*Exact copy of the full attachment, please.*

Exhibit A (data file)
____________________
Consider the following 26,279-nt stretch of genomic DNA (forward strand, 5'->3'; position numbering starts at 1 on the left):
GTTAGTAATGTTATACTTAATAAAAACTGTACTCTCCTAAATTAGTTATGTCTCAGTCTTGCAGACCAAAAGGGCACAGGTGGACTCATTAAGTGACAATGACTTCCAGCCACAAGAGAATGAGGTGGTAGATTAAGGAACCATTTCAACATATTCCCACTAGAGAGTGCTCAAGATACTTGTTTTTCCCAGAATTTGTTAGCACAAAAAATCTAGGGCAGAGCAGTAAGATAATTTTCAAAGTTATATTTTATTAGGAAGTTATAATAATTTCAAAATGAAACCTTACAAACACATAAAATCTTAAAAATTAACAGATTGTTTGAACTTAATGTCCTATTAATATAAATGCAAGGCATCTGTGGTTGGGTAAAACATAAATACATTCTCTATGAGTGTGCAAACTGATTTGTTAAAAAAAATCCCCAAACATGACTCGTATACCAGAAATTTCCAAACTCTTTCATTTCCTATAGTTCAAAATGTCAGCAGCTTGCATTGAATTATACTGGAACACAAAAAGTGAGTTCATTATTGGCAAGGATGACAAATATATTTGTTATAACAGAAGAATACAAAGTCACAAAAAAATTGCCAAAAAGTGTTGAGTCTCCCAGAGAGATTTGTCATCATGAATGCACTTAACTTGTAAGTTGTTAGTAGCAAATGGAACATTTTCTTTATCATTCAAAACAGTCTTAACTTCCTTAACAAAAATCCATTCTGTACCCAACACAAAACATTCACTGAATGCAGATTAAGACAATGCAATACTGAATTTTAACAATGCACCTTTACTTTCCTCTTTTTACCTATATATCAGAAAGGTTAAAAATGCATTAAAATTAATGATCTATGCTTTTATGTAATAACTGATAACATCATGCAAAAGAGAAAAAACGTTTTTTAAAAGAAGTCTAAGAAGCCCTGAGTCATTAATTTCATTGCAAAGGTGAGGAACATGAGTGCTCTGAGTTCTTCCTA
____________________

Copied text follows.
Consider the following 26,279-nt stretch of genomic DNA (forward strand, 5'->3'; position numbering starts at 1 on the left):
GTTAGTAATGTTATACTTAATAAAAACTGTACTCTCCTAAATTAGTTATGTCTCAGTCTTGCAGACCAAAAGGGCACAGGTGGACTCATTAAGTGACAATGACTTCCAGCCACAAGAGAATGAGGTGGTAGATTAAGGAACCATTTCAACATATTCCCACTAGAGAGTGCTCAAGATACTTGTTTTTCCCAGAATTTGTTAGCACAAAAAATCTAGGGCAGAGCAGTAAGATAATTTTCAAAGTTATATTTTATTAGGAAGTTATAATAATTTCAAAATGAAACCTTACAAACACATAAAATCTTAAAAATTAACAGATTGTTTGAACTTAATGTCCTATTAATATAAATGCAAGGCATCTGTGGTTGGGTAAAACATAAATACATTCTCTATGAGTGTGCAAACTGATTTGTTAAAAAAAATCCCCAAACATGACTCGTATACCAGAAATTTCCAAACTCTTTCATTTCCTATAGTTCAAAATGTCAGCAGCTTGCATTGAATTATACTGGAACACAAAAAGTGAGTTCATTATTGGCAAGGATGACAAATATATTTGTTATAACAGAAGAATACAAAGTCACAAAAAAATTGCCAAAAAGTGTTGAGTCTCCCAGAGAGATTTGTCATCATGAATGCACTTAACTTGTAAGTTGTTAGTAGCAAATGGAACATTTTCTTTATCATTCAAAACAGTCTTAACTTCCTTAACAAAAATCCATTCTGTACCCAACACAAAACATTCACTGAATGCAGATTAAGACAATGCAATACTGAATTTTAACAATGCACCTTTACTTTCCTCTTTTTACCTATATATCAGAAAGGTTAAAAATGCATTAAAATTAATGATCTATGCTTTTATGTAATAACTGATAACATCATGCAAAAGAGAAAAAACGTTTTTTAAAAGAAGTCTAAGAAGCCCTGAGTCATTAATTTCATTGCAAAGGTGAGGAACATGAGTGCTCTGAGTTCTTCCTA